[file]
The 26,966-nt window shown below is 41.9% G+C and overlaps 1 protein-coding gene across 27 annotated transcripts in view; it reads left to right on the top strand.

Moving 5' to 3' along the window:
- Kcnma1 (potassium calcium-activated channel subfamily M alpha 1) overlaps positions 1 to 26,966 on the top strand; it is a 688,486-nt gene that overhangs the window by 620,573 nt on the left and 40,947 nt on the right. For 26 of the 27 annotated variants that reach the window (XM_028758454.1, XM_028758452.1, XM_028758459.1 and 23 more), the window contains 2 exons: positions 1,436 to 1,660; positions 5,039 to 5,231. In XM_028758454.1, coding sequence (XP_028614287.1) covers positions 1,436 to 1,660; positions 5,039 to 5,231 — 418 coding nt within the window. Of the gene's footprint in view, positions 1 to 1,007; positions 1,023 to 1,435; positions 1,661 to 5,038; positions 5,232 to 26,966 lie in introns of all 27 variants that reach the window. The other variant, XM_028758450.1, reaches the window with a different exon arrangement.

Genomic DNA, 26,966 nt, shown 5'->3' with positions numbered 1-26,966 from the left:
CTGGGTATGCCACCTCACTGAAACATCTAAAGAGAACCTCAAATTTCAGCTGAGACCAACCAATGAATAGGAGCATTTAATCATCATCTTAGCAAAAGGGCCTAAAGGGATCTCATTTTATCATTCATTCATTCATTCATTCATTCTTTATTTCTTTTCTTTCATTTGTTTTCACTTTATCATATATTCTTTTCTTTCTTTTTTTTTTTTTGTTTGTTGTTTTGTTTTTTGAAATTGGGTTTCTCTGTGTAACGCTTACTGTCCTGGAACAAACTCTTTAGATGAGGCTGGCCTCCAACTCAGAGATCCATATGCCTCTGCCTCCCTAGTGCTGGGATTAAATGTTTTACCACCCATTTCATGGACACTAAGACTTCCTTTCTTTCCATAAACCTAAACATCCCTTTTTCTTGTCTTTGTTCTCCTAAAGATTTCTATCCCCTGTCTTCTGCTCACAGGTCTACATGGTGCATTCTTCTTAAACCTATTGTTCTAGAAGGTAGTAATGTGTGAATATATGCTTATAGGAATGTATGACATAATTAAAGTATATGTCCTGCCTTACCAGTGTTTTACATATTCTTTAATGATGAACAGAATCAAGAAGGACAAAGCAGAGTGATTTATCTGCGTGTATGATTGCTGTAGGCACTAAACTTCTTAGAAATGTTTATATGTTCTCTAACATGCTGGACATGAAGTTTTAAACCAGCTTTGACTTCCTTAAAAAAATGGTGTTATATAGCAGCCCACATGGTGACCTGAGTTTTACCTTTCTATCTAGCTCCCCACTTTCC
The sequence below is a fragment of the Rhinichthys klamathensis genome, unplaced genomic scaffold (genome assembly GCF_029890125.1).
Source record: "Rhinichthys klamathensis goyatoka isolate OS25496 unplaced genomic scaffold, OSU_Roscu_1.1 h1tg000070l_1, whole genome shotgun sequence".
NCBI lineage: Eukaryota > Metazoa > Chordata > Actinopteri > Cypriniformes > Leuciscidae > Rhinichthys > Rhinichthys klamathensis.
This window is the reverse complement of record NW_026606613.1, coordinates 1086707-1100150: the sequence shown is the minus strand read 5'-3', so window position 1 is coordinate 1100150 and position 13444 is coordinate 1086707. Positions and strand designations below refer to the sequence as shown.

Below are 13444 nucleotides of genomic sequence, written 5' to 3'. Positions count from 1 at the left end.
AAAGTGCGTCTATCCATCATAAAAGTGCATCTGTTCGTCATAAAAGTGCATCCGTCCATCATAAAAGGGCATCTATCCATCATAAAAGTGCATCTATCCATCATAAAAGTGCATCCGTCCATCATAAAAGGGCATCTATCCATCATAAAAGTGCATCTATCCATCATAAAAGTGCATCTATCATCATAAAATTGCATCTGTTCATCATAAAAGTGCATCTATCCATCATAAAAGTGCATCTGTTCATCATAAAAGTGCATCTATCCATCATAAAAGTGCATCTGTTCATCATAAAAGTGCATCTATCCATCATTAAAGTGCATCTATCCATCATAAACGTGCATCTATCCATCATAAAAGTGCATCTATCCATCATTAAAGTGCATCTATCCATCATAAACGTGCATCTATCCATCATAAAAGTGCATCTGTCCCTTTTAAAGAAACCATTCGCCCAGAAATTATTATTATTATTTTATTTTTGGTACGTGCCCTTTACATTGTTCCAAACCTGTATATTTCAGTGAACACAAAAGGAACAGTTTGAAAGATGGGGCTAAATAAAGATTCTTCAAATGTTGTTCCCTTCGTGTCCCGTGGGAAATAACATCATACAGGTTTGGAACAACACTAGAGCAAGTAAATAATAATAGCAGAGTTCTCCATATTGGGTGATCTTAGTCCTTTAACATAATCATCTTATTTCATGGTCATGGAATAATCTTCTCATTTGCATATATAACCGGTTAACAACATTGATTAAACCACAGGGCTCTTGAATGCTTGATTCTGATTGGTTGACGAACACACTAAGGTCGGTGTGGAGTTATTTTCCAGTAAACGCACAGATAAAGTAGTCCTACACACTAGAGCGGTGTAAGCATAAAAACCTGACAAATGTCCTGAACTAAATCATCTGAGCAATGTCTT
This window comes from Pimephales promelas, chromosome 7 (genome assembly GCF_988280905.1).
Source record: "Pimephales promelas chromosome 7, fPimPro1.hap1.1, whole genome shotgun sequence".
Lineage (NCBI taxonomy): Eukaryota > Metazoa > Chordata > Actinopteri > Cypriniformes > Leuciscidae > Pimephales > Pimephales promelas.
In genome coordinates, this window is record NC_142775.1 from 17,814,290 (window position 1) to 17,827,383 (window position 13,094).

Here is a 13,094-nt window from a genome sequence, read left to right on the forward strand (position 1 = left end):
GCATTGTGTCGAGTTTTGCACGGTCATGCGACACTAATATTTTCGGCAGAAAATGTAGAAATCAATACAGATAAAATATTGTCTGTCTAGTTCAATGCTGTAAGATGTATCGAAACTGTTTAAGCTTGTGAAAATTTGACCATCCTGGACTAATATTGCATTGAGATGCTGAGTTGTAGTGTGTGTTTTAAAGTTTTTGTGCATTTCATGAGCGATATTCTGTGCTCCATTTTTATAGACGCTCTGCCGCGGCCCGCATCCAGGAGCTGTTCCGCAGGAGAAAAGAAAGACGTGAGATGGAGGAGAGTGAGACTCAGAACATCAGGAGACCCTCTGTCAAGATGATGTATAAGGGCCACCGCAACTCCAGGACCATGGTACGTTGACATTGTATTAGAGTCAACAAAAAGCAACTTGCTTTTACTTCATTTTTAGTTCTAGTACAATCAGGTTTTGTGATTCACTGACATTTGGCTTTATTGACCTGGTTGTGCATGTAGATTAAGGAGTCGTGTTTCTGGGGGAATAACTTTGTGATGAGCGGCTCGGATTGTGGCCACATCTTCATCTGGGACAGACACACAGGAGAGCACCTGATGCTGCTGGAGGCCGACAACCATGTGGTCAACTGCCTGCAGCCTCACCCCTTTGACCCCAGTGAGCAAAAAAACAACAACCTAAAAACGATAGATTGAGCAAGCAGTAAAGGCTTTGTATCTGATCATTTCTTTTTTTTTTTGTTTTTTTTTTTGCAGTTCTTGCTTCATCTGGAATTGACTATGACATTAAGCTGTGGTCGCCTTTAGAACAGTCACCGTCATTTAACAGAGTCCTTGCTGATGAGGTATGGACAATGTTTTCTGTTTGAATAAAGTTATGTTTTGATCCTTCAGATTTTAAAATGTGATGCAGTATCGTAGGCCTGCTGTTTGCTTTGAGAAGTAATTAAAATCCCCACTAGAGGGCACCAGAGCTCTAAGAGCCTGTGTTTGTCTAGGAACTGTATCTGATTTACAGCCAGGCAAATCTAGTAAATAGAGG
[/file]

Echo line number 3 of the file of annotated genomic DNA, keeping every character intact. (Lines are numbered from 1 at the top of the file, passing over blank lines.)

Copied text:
- Kcnma1 (potassium calcium-activated channel subfamily M alpha 1) overlaps positions 1 to 26,966 on the top strand; it is a 688,486-nt gene that overhangs the window by 620,573 nt on the left and 40,947 nt on the right. For 26 of the 27 annotated variants that reach the window (XM_028758454.1, XM_028758452.1, XM_028758459.1 and 23 more), the window contains 2 exons: positions 1,436 to 1,660; positions 5,039 to 5,231. In XM_028758454.1, coding sequence (XP_028614287.1) covers positions 1,436 to 1,660; positions 5,039 to 5,231 — 418 coding nt within the window. Of the gene's footprint in view, positions 1 to 1,007; positions 1,023 to 1,435; positions 1,661 to 5,038; positions 5,232 to 26,966 lie in introns of all 27 variants that reach the window. The other variant, XM_028758450.1, reaches the window with a different exon arrangement.